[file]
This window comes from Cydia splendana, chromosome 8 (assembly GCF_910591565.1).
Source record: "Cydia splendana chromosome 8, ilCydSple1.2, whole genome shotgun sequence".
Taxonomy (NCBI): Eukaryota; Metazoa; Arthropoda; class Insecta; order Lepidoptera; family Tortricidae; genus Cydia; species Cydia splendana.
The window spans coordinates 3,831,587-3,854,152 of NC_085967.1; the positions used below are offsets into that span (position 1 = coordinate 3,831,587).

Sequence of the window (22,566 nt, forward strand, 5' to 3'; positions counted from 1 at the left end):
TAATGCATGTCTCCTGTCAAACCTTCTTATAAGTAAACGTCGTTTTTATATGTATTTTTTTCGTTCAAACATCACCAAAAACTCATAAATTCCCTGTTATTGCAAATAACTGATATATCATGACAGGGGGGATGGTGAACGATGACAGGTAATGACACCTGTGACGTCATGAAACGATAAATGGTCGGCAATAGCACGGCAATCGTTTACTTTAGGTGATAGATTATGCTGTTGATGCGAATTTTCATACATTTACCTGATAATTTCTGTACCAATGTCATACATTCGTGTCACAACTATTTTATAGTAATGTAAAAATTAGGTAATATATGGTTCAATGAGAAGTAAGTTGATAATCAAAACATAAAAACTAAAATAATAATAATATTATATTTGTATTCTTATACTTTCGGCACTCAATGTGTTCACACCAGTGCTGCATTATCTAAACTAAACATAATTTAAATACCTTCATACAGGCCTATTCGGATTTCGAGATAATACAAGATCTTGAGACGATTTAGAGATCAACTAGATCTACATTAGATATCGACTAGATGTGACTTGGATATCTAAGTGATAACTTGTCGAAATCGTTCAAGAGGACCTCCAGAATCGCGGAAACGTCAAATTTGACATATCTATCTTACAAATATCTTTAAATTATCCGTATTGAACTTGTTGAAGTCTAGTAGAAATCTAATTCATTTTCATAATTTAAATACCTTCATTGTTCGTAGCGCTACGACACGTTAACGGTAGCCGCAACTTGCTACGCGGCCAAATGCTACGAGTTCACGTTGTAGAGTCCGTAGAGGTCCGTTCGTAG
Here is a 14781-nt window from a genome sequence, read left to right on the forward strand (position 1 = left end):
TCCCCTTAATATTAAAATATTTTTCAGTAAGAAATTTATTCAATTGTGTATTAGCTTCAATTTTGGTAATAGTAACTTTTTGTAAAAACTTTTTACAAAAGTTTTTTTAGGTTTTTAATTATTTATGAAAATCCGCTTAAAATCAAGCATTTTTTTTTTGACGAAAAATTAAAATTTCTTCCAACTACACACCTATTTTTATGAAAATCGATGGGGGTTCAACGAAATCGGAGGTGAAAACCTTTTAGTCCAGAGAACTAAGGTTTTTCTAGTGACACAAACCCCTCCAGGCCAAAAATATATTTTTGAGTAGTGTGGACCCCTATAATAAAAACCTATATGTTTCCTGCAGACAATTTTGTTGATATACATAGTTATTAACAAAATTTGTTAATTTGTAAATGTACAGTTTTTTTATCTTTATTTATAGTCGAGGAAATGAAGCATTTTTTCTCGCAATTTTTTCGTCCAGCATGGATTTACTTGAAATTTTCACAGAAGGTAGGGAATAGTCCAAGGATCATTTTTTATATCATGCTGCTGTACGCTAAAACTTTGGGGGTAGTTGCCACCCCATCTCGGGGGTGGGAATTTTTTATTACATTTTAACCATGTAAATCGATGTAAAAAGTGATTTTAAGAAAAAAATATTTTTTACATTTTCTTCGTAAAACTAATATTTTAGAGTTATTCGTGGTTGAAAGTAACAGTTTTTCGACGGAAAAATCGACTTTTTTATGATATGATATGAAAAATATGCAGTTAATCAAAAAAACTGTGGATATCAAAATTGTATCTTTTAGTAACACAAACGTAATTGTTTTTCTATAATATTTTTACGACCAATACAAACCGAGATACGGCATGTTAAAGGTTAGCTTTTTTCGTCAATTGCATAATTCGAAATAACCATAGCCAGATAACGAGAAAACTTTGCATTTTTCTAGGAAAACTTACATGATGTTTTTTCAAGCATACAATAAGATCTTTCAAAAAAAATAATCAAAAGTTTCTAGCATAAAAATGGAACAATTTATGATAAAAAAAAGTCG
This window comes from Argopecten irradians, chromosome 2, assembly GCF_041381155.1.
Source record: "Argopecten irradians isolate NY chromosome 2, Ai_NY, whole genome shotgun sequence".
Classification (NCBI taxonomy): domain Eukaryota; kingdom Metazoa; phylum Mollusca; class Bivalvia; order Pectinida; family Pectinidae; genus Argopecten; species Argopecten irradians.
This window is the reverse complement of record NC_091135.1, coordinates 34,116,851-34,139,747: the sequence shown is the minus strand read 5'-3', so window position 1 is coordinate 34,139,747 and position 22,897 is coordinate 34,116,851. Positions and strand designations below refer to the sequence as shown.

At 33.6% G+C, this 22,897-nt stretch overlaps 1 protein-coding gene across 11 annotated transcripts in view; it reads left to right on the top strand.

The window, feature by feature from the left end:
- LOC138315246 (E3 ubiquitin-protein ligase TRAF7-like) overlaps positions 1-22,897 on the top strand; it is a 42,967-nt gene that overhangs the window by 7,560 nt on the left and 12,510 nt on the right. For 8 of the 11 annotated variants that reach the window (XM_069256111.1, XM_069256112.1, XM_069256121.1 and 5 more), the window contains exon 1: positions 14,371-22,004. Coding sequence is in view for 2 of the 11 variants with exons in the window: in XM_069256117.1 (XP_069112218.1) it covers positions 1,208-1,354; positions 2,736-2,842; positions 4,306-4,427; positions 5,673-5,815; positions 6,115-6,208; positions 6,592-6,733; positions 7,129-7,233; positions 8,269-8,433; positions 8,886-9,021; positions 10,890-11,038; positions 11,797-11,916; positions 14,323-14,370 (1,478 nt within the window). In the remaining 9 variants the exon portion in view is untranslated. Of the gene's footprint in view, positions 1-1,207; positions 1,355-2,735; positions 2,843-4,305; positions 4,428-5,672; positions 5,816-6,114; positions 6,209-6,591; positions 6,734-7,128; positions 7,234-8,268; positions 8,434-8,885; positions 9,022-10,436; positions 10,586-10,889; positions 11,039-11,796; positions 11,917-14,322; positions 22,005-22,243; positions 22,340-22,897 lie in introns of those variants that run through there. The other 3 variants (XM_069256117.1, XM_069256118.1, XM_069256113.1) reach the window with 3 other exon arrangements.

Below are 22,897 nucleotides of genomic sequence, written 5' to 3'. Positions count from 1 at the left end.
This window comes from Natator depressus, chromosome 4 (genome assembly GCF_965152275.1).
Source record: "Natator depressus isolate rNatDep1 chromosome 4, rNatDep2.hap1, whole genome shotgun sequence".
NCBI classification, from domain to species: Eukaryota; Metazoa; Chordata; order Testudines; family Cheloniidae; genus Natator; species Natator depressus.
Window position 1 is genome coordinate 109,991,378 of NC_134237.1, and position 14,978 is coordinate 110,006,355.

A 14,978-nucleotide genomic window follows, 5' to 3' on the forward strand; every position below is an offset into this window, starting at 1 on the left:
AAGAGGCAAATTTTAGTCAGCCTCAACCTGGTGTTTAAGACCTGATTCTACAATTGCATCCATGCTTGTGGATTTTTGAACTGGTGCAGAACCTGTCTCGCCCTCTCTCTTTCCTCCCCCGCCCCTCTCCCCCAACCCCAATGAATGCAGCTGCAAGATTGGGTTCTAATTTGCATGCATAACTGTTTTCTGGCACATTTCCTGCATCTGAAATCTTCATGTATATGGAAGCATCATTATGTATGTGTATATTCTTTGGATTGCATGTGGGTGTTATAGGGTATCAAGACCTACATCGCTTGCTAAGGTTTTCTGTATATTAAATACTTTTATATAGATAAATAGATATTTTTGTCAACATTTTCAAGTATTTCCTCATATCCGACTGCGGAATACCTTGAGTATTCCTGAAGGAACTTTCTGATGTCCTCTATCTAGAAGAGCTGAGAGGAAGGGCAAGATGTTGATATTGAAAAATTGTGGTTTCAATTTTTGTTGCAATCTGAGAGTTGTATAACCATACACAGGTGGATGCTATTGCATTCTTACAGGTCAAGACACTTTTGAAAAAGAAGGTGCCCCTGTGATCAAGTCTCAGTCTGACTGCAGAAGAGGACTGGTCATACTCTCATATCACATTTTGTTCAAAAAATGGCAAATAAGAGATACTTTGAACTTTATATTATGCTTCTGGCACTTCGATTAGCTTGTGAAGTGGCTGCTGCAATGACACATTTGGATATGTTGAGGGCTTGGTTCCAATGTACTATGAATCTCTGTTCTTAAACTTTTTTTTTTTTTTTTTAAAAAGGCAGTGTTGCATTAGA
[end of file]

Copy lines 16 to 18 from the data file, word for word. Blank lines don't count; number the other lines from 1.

Below are 22,897 nucleotides of genomic sequence, written 5' to 3'. Positions count from 1 at the left end.
This window comes from Natator depressus, chromosome 4 (genome assembly GCF_965152275.1).
Source record: "Natator depressus isolate rNatDep1 chromosome 4, rNatDep2.hap1, whole genome shotgun sequence".